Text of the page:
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Sir Walter Scott snuffs back in stockSnuv: Herbal Range

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Sir Walter Scott back in stock

Snuff Storage

pantsBootspantsBoots Member
edited December 2020 in General
Although new to the sport, I am finding that I like snuff quite a bit and have begun ordering larger quantities of a few blends that I really cotton to. As a pipe smoker, I am familiar with storing tobacco in Mason jars. My technique for pipe tobacco cellaring to ensure a positive seal on jars is to fill with tobacco (leaving a little headspace at the top), popping the jars into a preheated oven for 5 minutes (425* F/215* C), removing the heated jars and screwing on the lids. I've found this a foolproof way to ensure a good seal as the lids are sucked down, creating a vacuum as the jars (and tobacco) cool.

What is your method for producing a good seal on Mason jars of snuff? My assumption is the exposure to heat may be more detrimental to snuffs than pipe tobacco as most pipe tobacco is quite moist, so it can weather the 5 minutes at high temp to no ill effect. Do you just screw the lid on at room temp, store and eventually the tobacco eats up the oxygen inside, creating a pressure differential that pulls the lid down, or are you using heat treatment (whether oven, hot water bath, etc)?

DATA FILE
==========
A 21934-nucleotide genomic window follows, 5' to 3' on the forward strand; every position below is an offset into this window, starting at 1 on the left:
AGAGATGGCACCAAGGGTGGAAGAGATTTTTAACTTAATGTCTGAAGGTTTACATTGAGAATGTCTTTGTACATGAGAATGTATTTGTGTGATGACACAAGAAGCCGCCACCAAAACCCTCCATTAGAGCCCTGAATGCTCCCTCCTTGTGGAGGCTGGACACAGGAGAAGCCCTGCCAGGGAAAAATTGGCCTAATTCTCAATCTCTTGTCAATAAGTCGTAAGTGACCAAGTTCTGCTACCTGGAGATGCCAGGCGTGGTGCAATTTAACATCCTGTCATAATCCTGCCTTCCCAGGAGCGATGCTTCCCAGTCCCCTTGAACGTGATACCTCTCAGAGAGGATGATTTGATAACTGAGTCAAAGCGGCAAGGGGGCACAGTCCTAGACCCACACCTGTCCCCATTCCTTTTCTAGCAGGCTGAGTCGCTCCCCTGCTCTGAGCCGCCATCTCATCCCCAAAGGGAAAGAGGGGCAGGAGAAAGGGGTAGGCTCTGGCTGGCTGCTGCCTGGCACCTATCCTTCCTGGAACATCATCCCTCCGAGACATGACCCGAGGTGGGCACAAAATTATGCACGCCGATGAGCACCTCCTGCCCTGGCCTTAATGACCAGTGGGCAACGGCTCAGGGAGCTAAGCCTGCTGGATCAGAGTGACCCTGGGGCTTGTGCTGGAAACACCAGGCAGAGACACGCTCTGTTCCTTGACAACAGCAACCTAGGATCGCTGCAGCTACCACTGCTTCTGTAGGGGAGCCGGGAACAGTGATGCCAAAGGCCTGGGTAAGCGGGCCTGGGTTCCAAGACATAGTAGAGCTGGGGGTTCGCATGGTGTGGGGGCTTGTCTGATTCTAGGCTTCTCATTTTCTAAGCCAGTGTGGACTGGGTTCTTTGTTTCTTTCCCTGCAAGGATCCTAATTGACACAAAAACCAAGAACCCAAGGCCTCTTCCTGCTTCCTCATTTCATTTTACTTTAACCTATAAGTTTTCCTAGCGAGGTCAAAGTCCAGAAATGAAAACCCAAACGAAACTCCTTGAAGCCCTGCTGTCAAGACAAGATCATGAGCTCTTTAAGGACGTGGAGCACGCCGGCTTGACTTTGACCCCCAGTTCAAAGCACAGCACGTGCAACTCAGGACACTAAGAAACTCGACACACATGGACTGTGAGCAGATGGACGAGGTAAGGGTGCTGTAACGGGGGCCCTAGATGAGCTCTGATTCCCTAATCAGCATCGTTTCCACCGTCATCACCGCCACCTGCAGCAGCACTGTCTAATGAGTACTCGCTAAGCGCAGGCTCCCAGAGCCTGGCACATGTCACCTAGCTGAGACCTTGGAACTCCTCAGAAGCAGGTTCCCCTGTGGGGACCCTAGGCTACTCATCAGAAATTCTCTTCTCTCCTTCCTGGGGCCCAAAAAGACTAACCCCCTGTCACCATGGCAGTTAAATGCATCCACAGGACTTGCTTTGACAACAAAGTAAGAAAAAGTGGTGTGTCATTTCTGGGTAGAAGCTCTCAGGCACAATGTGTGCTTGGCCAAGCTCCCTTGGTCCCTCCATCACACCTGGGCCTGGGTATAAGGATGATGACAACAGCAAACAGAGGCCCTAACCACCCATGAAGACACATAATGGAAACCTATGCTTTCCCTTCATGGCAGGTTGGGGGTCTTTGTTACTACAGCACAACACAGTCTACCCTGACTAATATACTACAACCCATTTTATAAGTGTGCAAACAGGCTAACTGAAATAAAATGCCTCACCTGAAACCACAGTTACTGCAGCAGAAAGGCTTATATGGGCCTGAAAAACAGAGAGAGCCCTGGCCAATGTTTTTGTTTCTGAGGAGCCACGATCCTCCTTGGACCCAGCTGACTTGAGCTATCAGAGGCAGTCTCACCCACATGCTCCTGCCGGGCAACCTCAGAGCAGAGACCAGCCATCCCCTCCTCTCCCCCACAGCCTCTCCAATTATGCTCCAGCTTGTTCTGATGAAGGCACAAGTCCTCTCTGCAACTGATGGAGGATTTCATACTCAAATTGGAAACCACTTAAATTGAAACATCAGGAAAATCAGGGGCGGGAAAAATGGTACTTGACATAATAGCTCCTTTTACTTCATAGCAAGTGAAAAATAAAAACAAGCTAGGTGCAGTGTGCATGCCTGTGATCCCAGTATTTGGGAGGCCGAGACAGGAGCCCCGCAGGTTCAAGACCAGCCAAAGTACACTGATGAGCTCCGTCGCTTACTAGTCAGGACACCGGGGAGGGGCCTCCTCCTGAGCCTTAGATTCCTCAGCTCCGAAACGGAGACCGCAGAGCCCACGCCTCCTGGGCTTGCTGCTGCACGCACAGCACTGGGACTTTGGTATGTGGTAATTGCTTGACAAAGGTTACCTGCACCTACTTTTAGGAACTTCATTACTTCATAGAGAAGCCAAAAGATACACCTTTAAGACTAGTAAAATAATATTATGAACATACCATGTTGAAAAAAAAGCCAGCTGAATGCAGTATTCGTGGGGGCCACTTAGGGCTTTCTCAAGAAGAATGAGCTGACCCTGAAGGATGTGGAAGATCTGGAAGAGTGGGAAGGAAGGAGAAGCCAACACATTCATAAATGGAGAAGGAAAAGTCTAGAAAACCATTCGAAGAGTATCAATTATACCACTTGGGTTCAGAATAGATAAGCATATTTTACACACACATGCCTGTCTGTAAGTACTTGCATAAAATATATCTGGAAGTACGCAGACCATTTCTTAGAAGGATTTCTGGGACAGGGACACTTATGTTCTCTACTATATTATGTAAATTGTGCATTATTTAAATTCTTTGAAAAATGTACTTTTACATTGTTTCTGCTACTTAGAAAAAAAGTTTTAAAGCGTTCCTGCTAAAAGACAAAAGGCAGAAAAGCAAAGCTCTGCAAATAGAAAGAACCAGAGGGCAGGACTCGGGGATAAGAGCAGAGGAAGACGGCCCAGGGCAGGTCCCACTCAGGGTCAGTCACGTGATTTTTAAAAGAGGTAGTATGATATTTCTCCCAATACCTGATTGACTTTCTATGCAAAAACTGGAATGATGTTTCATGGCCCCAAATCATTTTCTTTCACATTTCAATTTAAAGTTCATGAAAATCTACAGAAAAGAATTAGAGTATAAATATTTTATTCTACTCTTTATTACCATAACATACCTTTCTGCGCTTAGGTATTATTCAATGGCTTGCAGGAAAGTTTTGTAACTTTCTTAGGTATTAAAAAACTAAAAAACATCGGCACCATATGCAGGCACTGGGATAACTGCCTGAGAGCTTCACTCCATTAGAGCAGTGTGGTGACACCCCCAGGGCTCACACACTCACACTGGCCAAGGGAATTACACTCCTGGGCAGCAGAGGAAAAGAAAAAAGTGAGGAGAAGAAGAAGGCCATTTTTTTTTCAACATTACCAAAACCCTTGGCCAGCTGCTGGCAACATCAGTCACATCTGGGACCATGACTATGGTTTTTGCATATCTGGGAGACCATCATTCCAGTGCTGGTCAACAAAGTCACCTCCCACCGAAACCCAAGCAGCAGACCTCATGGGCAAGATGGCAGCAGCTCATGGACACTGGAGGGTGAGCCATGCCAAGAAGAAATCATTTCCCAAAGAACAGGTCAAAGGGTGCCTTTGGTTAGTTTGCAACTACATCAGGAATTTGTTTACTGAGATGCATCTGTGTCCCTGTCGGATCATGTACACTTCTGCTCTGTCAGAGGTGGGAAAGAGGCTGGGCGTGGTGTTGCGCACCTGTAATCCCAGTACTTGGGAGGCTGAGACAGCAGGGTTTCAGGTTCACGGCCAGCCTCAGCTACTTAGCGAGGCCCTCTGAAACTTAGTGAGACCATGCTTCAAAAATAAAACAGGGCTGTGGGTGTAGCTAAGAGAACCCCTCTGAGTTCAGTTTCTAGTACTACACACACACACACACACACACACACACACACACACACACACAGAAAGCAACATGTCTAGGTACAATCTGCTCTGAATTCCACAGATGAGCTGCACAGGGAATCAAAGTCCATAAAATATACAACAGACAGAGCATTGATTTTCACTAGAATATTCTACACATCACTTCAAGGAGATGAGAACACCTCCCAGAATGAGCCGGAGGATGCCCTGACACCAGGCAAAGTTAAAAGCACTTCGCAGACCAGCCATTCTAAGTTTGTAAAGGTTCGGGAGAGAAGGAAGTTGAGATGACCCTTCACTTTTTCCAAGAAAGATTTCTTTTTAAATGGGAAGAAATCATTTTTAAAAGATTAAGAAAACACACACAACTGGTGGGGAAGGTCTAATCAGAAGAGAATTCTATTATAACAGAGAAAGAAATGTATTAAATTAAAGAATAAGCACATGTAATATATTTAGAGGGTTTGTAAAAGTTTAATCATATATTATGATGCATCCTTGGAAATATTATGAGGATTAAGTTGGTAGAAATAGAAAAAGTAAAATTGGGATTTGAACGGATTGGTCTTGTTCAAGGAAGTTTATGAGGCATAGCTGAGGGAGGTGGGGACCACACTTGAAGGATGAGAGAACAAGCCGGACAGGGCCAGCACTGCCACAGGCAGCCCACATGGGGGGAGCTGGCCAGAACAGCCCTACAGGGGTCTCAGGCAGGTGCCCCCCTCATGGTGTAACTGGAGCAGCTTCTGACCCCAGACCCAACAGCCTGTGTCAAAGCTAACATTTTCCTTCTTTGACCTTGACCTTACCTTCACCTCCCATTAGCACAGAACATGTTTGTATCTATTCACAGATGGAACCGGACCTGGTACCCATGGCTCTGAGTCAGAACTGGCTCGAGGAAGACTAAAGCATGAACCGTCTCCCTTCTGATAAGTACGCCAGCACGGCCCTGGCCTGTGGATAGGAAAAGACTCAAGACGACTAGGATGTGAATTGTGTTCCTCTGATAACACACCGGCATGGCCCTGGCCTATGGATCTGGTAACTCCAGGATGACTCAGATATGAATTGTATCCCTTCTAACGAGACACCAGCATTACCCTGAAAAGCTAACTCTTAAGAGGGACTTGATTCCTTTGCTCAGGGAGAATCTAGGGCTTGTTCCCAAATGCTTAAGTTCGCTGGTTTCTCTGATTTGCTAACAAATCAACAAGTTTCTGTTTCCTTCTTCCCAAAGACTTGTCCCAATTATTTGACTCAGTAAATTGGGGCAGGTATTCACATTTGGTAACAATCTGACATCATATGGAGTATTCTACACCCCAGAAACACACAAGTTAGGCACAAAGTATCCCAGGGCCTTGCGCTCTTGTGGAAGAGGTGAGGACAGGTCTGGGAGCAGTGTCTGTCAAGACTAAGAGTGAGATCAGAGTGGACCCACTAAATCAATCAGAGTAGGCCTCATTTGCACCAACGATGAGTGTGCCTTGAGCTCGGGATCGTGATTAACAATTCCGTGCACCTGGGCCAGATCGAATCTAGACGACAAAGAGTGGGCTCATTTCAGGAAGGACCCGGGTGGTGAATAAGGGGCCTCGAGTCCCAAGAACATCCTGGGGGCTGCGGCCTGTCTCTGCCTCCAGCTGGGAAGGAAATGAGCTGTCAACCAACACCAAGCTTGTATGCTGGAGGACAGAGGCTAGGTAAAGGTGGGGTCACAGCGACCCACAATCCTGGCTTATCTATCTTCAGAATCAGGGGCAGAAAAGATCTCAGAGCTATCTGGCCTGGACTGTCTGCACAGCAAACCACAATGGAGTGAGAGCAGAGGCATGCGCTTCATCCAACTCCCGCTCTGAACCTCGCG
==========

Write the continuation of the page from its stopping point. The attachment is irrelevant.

Thanks for your help.


  • I personally don't use heat treatment.  I take care to ensure the jars and implements are clean, but beyond that I just screw the lid on and throw it in a small fridge.  My collection is about five years old with absolutely no impact to freshness.

    I bought my dark amber bottles from Freund Container (now Berlin Packaging). They have wide-mouth openings in several sizes. The rubber-lined lids screw on tight and make a great seal.  (I always get a hiss when opening after a time.)

    Cheers, and happy snuffing.
  • Well - I dont use mason jars at all.

    I bought a vacuum sealing device. For about 25 EUROs at the Bay. The plastic bags are not disposable and can be used several times, to avoid plastic garbage.

    IMO the worst enemy of snuff is air flow and temperature change. I only put it in the tins in the plastic bags and seal them. Then it is done. Store it in an old shoebox in the cellar where the temperature is rather the same.

    The snuff keeps fresh for ages. Logically no problems with airing out inside the bags.

    When I want a fresh box I only slice a bag open and reseal it again. Several boxes for one bag is a good way to go.

    All my personal experiences.
  • Definitely appreciate the input. I've got jars and a vac sealer for food storage, anyway, so time to experiment!
  • Keep in mind that moist snuffs such as WoS Best Dark,F&T Santo Domingo etc.,will corrode the original tins from the you'll have to store them in glass jars.
  • Just got some F&T Bordeaux and Princes Special. Are they found to be corrosive as well? Who knows what tomorrow brings, but I could see those being something I dip into much more rarely.
  • I keep my dark moist snuffs in a zip lock baggy and when they get a little dry, I add a sliver of carrot or apple, once in a while I add a few drops of distilled water, mix it in, and voila, refreshed snuff. I have a few vintage high dry toasts that are probably 60 years old that I keep in the original tins, including a one pound tin of Gallagher Irish toast that I bought from a guy in Australia. It was unopened and still good though the toasted scent has faded.
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